Mark of a Non-Realist: A Contemporary Reading of the Second Gospel by Ian J. Cairns

Published 2004 by Fraser Books, Chamberlain Rd, Masterton RD8, New Zealand

Reviewed by Noel Cheer

Born in 1930 in Ashburton, the Very Rev Ian Joseph Cairns was ordained in 1959. He was a scholar and teacher in classics, biblical and Islamic studies. With his wife, Mae, Ian spent 20 years in Indonesia, both as a teacher and as a chaplain. As well as being a parish minister, Dr. Cairns was, in 1984, Moderator of the General Assembly of the Presbyterian Church in New Zealand where he was an advocate for for gay and lesbian people during the homosexual law reform debates of that time.
Ian and Mae were foundation members of the Dunedin Branch of the Sea of Faith Network. In this book, Ian records "a major milestone" when, in 1993, he attended a day-seminar conducted by Don Cupitt. This helped to persuade Ian that "following Jesus" did not entail "copying Jesus". It also persuaded Ian that Jesus, like each of us, was a "child of his time" and that Jesus would have held attitudes and beliefs that we no longer do. The use of "non-realist" in the book title is justified by Ian when he writes, "Jesus was in all probability a realist ... [and that] ... requires me to translate the which he shared with his generation, into the non-realism which I share with mine." The gospel writer, Mark, also would have been a realist but nevertheless, what he wrote is still of value. Incidentally, referring to this gospel as "the second" is out of step with modern liberal and radical scholarship which refers to the 'priority of Mark', it being drawn on by the authors of 'Matthew' and 'Luke'. However, the gospel in question is placed second in traditional New Testament collections.
Ian had finished this book by the time of his death in 2000 but had not had the opportunity to revise it. Nevertheless it reads fluently and shows a wealth of scholarship. Obvious comparisons could be made with the work of The Jesus Seminar (which he cites appreciately on several occasions) and the New Testament translations done by Jim Veitch, both a decade or so ago. These are attempts to "get the record right", while Ian Cairns is trying to use postModernist principles of de-construction in order to re-construct the essence of Jesus' teaching to fit the knowledge and the vocabulary of today: making the record address today's world and its needs. We may see something similar in present-day attempts to so analyse myths as to 'break' (Tillich's term) them or, following Richard Holloway, to 'break them open' (think of an egg), extract the valuable interiors and then serve them up in more appropriate dishes.
Ian does this with his frequent translations of the biblical idiom into the non-realist idiom. So, we see on page 8 'repentance' (and the Greek 'metanoia') rendered as 'leaving an old mind-set behind, and re-ordering one's priorities from a new perspective, a new way of looking at things'. On page 16 the support that Jesus received from 'an angel from heaven' is understood as 'Jesus' inner resources'. On page 19 the 'torn heavens' of Mk 1:10 and Rev 6:14-16 are seen as 'symbolic of direct, unmediated apprehension of reality". The testing in the wilderness (page 25) becomes 'priority-setting time' and meditative prayer (page 23) is 'community-oriented-solitude ... communing, not with "Abba" but with life's totality.' With that promotion of 'life', one expects that Ian would have welcomed Don Cupitt's "Life, Life" published in 2003.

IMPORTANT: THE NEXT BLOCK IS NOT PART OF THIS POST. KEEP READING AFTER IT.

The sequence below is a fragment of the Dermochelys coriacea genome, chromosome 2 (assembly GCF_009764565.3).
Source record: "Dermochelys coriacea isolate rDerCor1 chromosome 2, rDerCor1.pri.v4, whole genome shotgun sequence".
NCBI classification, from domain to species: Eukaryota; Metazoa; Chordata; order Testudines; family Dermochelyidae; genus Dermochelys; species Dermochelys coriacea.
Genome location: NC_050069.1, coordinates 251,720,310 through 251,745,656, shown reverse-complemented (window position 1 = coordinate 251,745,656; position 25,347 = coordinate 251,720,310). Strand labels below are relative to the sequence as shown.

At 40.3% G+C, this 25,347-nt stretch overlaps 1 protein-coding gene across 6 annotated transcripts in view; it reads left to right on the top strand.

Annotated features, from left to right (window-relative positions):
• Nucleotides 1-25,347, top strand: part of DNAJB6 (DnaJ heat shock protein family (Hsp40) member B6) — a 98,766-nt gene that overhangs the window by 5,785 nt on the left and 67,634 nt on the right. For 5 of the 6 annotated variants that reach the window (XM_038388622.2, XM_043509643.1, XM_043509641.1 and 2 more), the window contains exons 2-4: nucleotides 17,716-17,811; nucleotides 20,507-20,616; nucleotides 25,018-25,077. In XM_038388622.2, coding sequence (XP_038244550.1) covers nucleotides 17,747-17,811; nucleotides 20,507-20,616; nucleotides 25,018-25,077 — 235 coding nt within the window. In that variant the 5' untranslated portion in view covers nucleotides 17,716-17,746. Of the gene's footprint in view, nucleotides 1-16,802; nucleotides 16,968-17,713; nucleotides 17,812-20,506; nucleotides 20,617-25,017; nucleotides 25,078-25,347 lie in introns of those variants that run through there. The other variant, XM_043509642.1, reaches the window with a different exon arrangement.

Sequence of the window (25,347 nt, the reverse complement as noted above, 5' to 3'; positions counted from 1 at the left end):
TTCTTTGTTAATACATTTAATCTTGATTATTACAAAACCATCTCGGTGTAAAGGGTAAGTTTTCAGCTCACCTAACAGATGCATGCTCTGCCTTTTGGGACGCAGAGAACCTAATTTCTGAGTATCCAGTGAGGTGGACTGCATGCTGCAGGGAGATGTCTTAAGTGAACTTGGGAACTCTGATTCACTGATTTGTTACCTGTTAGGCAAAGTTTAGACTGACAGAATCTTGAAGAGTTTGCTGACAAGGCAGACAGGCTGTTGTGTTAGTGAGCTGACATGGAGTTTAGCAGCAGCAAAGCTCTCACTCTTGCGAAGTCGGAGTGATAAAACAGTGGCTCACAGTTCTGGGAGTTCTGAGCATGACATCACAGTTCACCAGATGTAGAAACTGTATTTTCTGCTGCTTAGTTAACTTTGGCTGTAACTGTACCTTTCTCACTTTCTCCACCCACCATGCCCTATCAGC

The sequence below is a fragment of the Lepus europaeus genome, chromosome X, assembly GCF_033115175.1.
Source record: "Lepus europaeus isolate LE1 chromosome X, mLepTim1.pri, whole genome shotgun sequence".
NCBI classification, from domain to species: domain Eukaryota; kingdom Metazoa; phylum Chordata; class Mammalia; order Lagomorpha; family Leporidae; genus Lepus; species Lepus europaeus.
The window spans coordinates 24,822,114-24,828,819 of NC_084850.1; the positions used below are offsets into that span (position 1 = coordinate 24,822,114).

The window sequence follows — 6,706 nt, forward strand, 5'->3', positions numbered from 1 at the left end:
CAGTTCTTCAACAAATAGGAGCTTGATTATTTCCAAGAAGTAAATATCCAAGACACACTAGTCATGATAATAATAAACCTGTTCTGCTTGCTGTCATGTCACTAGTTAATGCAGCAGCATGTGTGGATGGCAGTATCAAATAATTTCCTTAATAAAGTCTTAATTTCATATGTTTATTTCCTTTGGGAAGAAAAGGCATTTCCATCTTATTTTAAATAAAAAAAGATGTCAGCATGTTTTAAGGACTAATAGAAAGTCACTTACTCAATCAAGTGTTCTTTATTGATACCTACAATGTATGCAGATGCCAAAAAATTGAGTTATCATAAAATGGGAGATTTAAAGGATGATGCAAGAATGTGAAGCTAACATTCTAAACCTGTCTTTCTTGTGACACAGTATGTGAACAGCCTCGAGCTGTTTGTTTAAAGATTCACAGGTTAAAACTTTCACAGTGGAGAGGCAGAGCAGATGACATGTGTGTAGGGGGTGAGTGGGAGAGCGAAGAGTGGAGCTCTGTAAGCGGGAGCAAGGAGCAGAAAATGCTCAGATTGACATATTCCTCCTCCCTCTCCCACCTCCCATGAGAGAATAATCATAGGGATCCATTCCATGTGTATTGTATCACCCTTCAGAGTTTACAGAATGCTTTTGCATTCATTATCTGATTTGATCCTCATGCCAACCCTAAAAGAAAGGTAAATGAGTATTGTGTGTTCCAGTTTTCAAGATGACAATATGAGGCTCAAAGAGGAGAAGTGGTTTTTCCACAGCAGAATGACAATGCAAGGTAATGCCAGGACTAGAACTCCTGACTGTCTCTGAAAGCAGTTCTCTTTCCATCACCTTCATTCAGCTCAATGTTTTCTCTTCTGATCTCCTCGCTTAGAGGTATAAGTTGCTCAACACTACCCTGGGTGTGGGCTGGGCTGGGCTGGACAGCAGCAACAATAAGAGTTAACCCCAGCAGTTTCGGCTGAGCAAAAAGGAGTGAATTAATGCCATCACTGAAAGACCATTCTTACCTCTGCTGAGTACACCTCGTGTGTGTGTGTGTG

The two major themes of resurrection and Kingdom are reconstructed non-realistically.

A non-realist reading of the resurrection of Jesus becomes (p129) the persistence into our time of the record of his life and the example that has inspired millions. Death didn't get the last word.
The 'Kingdom' (recently given a drubbing at the NZ Sea of Faith Conference by David Boulton who insists on a 'Republic') is called variously 'Commonwealth' and 'Kin-dom', both more-or-less successful attempts to remove notions of hierarchy. But whether Kingdon, Commonwealth, Kin-dom or Republic, all non-realists would agree that what is of concern is not a place but rather a mode of living, as recommended and exemplified by Jesus.
Some readers may be offended by the freedom of interpretation that Ian assumes. He notes (p92) that Mark's writing shows evidence of 'theologising' and he asserts that the same freedom that Mark had, we have too, and to better effect: “Our reconstructed version may in fact be closer to the actual happenings than is Mark's". And what of Jesus? On page 20 Ian refers to "Jesus' attunedness to life [surely in Cupitt's sense of 'Life, Life'?], his being at peace with himself, with his fellow human beings, and with his total environment ... [which] ... is not in principle unattainable by human beings. What Jesus was, every human being may in principle become." Mentor, exemplar ... but not the saviour of substitutionary atonement.
This book, then, is a bridge between the biblical world and the secular world that has replaced it. If there are gems from that world which may be recovered and brought into our world, it will be through the works of people like Ian Cairns.
Noel Cheer



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